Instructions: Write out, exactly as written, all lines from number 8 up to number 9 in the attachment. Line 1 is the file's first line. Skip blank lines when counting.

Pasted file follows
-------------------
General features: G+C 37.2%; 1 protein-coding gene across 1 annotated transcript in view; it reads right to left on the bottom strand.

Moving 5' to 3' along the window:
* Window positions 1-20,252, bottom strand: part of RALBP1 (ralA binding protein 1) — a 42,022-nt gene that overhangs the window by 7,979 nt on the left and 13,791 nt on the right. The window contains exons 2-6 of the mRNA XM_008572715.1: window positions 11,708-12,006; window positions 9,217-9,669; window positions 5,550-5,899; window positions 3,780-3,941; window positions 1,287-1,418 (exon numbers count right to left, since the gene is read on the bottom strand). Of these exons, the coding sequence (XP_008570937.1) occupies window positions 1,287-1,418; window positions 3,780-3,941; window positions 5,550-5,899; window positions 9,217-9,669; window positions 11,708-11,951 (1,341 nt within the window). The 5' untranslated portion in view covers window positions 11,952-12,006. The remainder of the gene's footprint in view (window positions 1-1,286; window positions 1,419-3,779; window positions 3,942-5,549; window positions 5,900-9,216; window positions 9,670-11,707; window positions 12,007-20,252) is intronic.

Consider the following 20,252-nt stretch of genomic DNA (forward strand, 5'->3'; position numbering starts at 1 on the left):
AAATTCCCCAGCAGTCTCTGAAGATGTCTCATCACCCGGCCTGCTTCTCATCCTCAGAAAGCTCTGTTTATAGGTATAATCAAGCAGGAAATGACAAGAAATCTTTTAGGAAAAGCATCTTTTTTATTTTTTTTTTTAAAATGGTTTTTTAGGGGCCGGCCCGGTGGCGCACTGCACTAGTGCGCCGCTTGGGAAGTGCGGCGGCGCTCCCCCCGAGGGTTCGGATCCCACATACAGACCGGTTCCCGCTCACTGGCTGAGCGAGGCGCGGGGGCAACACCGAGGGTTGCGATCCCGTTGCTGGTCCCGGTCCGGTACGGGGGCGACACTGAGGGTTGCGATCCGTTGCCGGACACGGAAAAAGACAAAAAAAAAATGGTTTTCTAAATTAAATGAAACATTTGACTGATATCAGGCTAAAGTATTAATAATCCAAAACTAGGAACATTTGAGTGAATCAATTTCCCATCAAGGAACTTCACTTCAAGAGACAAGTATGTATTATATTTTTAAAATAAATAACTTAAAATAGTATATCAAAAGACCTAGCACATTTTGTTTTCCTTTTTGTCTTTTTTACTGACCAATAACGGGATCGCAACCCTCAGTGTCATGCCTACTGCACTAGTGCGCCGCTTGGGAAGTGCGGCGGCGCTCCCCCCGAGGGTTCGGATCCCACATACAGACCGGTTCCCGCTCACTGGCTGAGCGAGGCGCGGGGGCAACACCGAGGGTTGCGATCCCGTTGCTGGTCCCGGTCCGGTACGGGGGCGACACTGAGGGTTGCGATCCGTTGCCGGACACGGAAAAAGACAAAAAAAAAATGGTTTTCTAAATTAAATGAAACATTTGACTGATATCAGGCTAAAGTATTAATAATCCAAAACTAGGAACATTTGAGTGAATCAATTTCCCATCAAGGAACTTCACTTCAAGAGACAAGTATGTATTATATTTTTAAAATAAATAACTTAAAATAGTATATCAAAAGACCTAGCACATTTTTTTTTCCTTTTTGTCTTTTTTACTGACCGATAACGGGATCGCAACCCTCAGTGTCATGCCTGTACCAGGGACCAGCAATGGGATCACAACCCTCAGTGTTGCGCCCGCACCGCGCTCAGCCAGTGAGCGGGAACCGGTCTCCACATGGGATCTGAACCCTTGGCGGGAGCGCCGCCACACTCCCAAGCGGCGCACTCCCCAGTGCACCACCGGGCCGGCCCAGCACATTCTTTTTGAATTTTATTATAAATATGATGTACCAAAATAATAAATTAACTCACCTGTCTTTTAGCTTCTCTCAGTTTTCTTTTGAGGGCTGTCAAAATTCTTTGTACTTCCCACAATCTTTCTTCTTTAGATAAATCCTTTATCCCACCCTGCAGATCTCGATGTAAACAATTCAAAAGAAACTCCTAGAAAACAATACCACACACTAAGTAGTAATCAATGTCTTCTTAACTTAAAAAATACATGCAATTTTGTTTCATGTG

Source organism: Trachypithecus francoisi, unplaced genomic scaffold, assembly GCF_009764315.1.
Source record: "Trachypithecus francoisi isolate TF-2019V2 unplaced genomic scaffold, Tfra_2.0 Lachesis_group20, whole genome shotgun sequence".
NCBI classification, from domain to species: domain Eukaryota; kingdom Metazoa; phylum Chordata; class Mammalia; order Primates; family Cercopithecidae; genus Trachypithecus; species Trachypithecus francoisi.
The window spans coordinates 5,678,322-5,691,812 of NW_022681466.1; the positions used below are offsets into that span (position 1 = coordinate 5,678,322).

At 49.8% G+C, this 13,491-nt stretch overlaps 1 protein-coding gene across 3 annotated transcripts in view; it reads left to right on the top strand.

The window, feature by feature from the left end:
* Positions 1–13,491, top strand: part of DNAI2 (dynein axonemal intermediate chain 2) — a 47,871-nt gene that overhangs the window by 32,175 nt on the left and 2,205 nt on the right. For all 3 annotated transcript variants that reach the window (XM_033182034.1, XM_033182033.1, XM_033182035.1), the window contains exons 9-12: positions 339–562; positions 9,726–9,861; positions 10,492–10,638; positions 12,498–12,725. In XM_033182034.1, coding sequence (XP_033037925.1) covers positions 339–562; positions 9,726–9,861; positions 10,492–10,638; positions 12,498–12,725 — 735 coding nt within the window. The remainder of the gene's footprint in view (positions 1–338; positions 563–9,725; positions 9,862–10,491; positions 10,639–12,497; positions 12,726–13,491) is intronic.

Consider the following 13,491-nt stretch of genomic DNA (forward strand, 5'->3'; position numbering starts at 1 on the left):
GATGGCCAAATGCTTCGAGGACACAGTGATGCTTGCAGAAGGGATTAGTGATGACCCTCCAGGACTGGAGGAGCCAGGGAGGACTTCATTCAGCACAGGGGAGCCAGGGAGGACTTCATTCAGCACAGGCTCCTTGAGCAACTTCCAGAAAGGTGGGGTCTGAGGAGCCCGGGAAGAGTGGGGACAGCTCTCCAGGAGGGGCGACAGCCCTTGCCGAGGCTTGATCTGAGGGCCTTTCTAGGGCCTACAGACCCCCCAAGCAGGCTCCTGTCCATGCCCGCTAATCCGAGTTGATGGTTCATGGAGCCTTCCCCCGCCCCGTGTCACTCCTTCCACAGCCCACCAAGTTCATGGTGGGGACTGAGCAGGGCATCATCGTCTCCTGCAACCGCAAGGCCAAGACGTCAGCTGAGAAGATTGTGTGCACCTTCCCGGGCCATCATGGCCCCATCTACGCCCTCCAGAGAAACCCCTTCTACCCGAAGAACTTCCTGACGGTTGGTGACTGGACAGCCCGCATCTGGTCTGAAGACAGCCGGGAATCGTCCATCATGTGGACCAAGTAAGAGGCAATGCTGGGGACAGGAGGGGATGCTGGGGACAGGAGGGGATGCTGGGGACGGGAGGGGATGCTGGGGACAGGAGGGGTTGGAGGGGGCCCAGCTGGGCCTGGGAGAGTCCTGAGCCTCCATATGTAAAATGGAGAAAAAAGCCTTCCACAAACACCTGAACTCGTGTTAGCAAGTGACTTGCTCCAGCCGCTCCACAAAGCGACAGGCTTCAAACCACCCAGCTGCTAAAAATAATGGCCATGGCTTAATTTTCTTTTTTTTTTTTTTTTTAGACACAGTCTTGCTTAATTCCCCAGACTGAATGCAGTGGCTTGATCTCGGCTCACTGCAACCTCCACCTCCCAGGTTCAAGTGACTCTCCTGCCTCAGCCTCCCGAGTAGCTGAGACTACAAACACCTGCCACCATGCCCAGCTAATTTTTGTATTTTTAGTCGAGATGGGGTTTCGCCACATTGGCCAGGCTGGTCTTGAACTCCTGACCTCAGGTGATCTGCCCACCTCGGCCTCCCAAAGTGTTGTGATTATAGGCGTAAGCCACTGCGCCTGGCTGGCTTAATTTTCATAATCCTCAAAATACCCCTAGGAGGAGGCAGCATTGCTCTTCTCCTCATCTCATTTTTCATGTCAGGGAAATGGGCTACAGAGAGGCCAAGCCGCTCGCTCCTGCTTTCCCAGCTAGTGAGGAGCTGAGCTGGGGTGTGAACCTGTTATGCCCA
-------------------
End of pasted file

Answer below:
NCBI classification, from domain to species: domain Eukaryota; kingdom Metazoa; phylum Chordata; class Mammalia; order Primates; family Cercopithecidae; genus Trachypithecus; species Trachypithecus francoisi.
The window spans coordinates 5,678,322-5,691,812 of NW_022681466.1; the positions used below are offsets into that span (position 1 = coordinate 5,678,322).